Unfortunately for Goldman Sachs, the enforcement agencies found that the firm’s controls over its substantial payments to 1MDB were not up to snuff. Among other things, the agencies found that: (i) Goldman’s payments to 1MDB exceeded the values of the underlying transactions, which should have alerted the company that some of the money would be diverted for improper purposes, (ii) Goldman structured subsequent bond purchases from 1MDB despite the fact that a portion of the proceeds from the first bond issuance remained unspent, which undermined the business justification for the subsequent deals, and (iii) Goldman did not implement appropriate controls to verify that 1MDB actually used the bond proceeds for their stated purpose. These issues allowed corrupt officials working with Messrs. Leissner, Ng, and Low to divert over $2.7 billion of Goldman’s payments from 1MDB accounts to line their own pockets.
The DOJ and SEC broke new ground in their enforcement actions against Novartis. While the enforcement agencies have long scrutinized life sciences companies and their interactions with non-U.S. health care professionals (HCPs), the Novartis settlement zeroed in on how companies design and conduct clinical studies. Specifically, the DOJ and SEC found that Novartis personnel devised and funded clinical studies not for legitimate scientific or research purposes, but for promotional purposes and to reward non-U.S. HCPs that prescribed Novartis products. The fact that Novartis did not detect and prevent these activities indicated that it lacked sufficient internal controls.
Among other things, the agencies found that: (i) there was no transparency within Novartis regarding the planning, design, and execution of clinical studies, (ii) Novartis did not have a process for ensuring that clinical trials were not promotional in nature, (iii) compliance and audit personnel had no insight into budgets and spending for clinical studies, and (iv) Novartis’ sales personnel – rather than scientific and research staff – selected the HCPs who were invited to participate in clinical studies.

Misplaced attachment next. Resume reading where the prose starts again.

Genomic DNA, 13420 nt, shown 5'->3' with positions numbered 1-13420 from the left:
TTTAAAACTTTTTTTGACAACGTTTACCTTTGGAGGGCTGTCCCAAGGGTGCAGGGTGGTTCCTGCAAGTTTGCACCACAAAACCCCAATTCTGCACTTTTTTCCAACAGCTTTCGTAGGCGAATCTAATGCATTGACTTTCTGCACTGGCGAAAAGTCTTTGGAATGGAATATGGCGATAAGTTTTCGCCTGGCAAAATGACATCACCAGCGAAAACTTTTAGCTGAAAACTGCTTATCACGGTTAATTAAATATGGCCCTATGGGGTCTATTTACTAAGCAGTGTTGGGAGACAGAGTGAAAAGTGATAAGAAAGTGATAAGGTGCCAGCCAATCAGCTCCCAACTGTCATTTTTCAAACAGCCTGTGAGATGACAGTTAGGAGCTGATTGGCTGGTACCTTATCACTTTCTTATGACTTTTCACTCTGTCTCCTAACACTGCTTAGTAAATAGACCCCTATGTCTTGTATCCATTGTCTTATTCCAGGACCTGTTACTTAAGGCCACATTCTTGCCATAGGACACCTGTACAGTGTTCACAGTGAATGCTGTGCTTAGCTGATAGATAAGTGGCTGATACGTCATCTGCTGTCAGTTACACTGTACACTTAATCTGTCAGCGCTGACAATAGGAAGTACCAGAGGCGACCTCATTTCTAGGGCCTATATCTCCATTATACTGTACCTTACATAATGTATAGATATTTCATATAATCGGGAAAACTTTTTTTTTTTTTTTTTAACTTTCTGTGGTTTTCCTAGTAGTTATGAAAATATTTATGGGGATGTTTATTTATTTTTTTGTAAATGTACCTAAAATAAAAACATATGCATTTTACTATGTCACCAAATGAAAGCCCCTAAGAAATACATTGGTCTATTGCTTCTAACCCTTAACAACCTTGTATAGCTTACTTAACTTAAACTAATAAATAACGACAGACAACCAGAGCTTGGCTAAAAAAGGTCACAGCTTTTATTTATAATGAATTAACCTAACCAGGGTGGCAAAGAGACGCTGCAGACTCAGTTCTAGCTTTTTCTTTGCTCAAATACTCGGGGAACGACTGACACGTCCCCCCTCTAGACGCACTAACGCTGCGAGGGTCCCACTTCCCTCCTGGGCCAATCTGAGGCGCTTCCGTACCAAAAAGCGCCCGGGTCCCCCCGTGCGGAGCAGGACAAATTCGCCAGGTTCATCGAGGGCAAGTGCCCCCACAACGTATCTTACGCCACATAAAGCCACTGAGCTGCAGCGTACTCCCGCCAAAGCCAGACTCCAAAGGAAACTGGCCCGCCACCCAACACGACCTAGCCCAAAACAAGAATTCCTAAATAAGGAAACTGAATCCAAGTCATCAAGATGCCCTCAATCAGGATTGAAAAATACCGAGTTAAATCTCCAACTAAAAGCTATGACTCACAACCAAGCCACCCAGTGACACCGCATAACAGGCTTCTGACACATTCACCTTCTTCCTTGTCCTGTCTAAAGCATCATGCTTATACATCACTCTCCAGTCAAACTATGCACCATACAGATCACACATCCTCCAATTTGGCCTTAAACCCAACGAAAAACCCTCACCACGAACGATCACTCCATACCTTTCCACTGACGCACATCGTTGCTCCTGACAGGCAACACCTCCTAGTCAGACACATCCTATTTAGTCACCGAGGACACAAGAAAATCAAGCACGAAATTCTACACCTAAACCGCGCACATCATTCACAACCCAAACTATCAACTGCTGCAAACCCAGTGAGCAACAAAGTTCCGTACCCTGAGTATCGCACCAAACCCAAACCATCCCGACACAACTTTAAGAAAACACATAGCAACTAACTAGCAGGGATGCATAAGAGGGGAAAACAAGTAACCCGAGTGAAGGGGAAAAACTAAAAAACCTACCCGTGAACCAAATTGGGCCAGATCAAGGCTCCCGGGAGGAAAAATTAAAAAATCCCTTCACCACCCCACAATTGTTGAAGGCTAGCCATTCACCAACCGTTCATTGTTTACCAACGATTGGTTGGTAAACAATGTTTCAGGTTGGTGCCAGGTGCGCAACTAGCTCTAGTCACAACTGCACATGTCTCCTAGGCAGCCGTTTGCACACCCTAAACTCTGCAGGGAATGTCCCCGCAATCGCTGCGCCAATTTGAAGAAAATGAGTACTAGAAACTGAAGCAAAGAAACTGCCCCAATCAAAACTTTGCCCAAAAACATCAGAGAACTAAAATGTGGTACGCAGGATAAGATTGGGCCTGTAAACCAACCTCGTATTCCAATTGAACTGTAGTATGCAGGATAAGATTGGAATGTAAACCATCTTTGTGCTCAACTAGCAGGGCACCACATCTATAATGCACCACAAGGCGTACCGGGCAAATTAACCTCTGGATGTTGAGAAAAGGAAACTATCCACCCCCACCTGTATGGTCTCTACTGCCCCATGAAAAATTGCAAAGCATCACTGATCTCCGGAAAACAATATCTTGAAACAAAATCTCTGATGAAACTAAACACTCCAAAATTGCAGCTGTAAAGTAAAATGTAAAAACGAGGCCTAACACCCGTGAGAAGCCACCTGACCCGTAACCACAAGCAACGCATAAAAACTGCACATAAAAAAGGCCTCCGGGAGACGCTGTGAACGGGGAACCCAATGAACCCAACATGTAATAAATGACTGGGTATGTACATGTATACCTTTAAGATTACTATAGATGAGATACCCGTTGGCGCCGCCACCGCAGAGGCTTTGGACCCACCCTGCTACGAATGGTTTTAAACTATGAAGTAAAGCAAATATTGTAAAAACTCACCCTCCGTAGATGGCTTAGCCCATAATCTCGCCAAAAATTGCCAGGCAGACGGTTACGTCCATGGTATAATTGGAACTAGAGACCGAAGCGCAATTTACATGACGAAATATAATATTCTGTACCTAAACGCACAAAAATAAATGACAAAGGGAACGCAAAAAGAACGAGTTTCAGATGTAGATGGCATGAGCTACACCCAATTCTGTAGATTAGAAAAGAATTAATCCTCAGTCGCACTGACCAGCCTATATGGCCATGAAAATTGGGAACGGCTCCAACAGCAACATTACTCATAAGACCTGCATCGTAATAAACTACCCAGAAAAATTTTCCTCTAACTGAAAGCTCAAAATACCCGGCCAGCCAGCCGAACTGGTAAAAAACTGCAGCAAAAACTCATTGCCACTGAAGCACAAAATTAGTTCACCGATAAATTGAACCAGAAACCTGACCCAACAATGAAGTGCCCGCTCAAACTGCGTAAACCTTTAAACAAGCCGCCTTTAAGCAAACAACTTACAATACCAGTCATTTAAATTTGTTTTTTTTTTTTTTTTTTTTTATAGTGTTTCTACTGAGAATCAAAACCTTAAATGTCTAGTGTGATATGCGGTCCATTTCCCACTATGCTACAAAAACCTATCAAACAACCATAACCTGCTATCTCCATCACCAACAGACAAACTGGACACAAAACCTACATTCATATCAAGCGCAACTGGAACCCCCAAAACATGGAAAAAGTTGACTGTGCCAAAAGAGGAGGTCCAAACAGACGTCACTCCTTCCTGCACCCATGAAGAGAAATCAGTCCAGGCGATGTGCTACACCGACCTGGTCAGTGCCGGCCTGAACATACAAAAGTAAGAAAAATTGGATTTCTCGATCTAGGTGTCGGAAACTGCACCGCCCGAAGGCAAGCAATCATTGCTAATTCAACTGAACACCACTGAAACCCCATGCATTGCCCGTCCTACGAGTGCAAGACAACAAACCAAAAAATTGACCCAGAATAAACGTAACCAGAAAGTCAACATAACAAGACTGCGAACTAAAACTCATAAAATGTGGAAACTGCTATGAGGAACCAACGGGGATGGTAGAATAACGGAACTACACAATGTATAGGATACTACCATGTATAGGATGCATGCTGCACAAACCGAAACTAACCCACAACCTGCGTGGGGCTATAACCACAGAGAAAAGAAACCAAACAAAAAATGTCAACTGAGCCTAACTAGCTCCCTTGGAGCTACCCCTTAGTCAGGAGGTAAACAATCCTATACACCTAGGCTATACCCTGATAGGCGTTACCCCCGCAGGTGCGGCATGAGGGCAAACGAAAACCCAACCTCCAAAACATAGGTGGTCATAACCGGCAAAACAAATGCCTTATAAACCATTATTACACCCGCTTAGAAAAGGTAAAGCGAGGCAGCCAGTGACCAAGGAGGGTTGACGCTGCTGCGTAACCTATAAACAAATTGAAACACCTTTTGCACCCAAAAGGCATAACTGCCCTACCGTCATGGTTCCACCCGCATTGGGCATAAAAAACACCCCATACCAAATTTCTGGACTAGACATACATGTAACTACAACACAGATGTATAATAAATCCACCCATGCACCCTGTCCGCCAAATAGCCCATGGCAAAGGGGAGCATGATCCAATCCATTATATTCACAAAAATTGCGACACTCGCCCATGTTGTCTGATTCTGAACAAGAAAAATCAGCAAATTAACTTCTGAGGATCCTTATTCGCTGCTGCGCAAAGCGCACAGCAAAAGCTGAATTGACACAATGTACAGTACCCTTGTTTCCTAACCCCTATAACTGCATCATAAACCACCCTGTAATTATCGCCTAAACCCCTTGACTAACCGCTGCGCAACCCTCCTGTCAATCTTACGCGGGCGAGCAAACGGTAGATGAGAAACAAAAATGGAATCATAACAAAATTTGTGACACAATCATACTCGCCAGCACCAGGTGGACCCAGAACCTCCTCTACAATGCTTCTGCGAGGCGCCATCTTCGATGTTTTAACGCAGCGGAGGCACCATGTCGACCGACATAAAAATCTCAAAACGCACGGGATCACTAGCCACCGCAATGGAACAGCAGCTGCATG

The DOJ and SEC have made it clear that companies in the life sciences industry must expand their internal controls over the design and implementation of clinical trials that involve non-U.S. HCPs. This means that compliance professionals and internal audit must have insight into, understand the scientific bases for, and confirm the veracity of such studies. This is a tall order for an industry already burdened with substantial compliance obligations.
In sum, FCPA enforcement in 2020 was something old, and something new. The DOJ and SEC reminded us of the dangers of running afoul of long standing expectations, and warned us to be ever watchful for new areas of risk and liability.
In my first live webinar of the new year, I’ll examine these and other major FCPA developments from 2020, and explain the practical compliance lessons that companies should take from last year’s record-setting enforcement actions and policy developments, and what they can do to avoid trouble in the future.